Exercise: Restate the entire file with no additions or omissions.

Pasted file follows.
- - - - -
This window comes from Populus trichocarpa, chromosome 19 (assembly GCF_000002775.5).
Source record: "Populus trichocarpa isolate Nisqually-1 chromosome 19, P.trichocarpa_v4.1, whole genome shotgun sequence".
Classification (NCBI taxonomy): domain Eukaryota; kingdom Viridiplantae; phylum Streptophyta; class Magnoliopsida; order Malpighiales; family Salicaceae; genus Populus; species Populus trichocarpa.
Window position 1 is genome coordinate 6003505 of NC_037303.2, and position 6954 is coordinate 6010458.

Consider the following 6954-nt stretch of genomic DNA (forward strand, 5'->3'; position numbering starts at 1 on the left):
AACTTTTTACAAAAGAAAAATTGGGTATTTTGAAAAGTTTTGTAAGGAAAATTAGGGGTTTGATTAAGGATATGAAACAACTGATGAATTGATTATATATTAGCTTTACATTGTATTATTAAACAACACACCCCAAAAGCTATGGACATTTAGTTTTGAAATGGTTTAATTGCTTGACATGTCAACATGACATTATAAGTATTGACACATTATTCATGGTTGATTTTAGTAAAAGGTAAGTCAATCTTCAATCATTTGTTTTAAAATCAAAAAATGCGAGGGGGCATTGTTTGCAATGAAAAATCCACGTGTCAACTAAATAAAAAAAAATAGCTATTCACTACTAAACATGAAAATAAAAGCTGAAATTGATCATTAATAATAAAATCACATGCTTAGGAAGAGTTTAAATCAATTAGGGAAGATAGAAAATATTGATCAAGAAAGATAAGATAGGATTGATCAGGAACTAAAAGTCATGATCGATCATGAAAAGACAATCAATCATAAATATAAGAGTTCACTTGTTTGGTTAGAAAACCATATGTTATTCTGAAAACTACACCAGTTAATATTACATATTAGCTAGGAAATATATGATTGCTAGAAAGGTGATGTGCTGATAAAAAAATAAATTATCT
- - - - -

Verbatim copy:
This window comes from Populus trichocarpa, chromosome 19 (assembly GCF_000002775.5).
Source record: "Populus trichocarpa isolate Nisqually-1 chromosome 19, P.trichocarpa_v4.1, whole genome shotgun sequence".
Classification (NCBI taxonomy): domain Eukaryota; kingdom Viridiplantae; phylum Streptophyta; class Magnoliopsida; order Malpighiales; family Salicaceae; genus Populus; species Populus trichocarpa.
Window position 1 is genome coordinate 6003505 of NC_037303.2, and position 6954 is coordinate 6010458.

Consider the following 6954-nt stretch of genomic DNA (forward strand, 5'->3'; position numbering starts at 1 on the left):
AACTTTTTACAAAAGAAAAATTGGGTATTTTGAAAAGTTTTGTAAGGAAAATTAGGGGTTTGATTAAGGATATGAAACAACTGATGAATTGATTATATATTAGCTTTACATTGTATTATTAAACAACACACCCCAAAAGCTATGGACATTTAGTTTTGAAATGGTTTAATTGCTTGACATGTCAACATGACATTATAAGTATTGACACATTATTCATGGTTGATTTTAGTAAAAGGTAAGTCAATCTTCAATCATTTGTTTTAAAATCAAAAAATGCGAGGGGGCATTGTTTGCAATGAAAAATCCACGTGTCAACTAAATAAAAAAAAATAGCTATTCACTACTAAACATGAAAATAAAAGCTGAAATTGATCATTAATAATAAAATCACATGCTTAGGAAGAGTTTAAATCAATTAGGGAAGATAGAAAATATTGATCAAGAAAGATAAGATAGGATTGATCAGGAACTAAAAGTCATGATCGATCATGAAAAGACAATCAATCATAAATATAAGAGTTCACTTGTTTGGTTAGAAAACCATATGTTATTCTGAAAACTACACCAGTTAATATTACATATTAGCTAGGAAATATATGATTGCTAGAAAGGTGATGTGCTGATAAAAAAATAAATTATCT